Portraits From Memory lends itself, as did Education and the Good Life, to tripartite division, so we will adopt again the ice hockey approach of two intervals. The first period opens with an autobiographical essay, and “chapters” two through nine offer expansions on themes introduced in that initial chapter. These themes include Russell’s lonely existence as a youth in a repressive atmosphere, the liberating power of Cambridge and mathematics, a trio of turning points, constancy in many matters of opinion, and constancy, too, though at times wavering, in an optimistic outlook on humanity.
The three key moments seem to have been an intellectual epiphany in 1901, the onset of World War I, and a visit to Russia in 1920. We don’t learn anything about the precipitating events for the 1901 turnabout, but the others arise in part through Russell’s personal observations of a pathological public war lust and a hatred-motivated Bolshevik leadership. The common problem is dogmatism; Russell would prefer not to be a contrarian, but the global conditions often have demanded that he be out of step with public opinion. World War I cements Russell’s commitment to improving society through means of political activity, though he is also at an age (over 40) when most mathematicians have already seen a marked decline in their creative powers. (The Prospero-like abandonment of his mathematics books in the early twentieth century was perhaps a bit premature, though it didn’t prevent Russell from co-authoring Principia Mathematica.) The literary public intellectual side of Russell then takes center stage, though it had long been extant: his first book, published in 1896, was German Social Democracy.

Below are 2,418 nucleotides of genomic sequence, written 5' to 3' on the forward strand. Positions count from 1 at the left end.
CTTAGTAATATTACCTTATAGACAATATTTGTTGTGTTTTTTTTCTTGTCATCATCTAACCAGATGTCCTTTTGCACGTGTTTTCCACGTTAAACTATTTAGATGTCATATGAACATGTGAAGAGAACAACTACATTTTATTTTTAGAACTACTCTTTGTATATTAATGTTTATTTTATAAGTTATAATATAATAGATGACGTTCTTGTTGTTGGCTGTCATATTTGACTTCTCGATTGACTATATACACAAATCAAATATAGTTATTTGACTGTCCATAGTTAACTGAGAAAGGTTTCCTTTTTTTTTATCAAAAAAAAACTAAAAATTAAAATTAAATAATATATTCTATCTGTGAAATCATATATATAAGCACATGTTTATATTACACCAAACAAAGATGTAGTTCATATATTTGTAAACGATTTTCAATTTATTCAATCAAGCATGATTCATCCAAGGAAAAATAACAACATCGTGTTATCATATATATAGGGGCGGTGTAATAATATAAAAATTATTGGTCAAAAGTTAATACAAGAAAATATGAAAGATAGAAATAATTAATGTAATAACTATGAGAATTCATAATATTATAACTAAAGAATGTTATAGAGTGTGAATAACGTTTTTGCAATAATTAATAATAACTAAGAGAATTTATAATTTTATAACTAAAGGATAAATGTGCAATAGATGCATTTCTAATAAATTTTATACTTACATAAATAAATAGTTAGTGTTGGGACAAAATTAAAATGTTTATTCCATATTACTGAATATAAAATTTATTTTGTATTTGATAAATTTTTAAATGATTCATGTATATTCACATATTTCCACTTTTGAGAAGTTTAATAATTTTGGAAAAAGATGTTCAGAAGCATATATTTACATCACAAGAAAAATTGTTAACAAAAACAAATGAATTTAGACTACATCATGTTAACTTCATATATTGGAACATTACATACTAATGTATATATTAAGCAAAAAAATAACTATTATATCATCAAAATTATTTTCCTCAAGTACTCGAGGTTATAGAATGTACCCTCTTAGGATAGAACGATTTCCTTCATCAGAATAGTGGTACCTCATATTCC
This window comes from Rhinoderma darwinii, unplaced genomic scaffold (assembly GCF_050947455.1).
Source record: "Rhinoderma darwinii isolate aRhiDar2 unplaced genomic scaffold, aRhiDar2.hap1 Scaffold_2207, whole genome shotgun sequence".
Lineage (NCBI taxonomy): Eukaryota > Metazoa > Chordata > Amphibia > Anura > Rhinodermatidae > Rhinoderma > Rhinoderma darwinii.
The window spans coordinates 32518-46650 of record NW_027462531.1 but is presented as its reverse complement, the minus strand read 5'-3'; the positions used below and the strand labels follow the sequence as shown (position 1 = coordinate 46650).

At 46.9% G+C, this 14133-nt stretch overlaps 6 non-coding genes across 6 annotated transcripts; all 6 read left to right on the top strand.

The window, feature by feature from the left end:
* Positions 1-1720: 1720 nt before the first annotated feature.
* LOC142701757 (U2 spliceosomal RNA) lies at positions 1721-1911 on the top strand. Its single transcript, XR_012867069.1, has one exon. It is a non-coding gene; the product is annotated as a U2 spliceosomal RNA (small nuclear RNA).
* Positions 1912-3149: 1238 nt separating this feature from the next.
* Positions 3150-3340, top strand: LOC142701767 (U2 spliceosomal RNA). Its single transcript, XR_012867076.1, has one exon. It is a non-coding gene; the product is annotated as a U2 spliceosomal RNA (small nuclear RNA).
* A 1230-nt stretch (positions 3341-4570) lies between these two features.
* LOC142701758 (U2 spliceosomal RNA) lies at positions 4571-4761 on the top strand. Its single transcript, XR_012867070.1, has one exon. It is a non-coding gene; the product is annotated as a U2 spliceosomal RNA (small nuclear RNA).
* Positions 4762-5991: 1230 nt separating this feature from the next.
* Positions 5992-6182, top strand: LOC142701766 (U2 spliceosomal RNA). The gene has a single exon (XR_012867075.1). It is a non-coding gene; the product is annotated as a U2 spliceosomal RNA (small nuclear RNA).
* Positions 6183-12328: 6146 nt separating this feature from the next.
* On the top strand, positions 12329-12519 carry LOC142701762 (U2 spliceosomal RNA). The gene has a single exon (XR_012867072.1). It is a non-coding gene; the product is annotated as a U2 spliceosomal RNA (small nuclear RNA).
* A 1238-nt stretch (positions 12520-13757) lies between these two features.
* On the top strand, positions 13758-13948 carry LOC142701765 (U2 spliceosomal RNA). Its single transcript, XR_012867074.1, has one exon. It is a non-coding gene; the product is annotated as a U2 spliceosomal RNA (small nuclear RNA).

Those elements of Russell’s political outlook that remained constant are ones that I still find admirable: the anti-dogmatism, the commitment to personal liberty, the unwillingness to bend to power. One must be realistic, facts cannot be ignored. “But it is also a bad thing to assume that whatever is in the ascendant must be right, that regard for fact demands subservience to evil [p. 47].” I also sympathize with his inability to align himself wholeheartedly with any of the standard political parties.
The fact that Russell laid out an intellectual work plan when he was nineteen, one that he essentially stuck to for the rest of his life, is pretty amazing. And those books that he feared would have no impact – well, they are still being read some seventy years later, alongside only a tiny percentage of the productions of his contemporaries. But we already knew he was remarkable.
Finally, Russell’s praise of Wittgenstein is such an encomium it makes me want to learn more about Russell’s student and colleague: “…at the time when I knew him well he was immensely impressive as he had fire and penetration and intellectual purity to a quite extraordinary degree [p. 24].”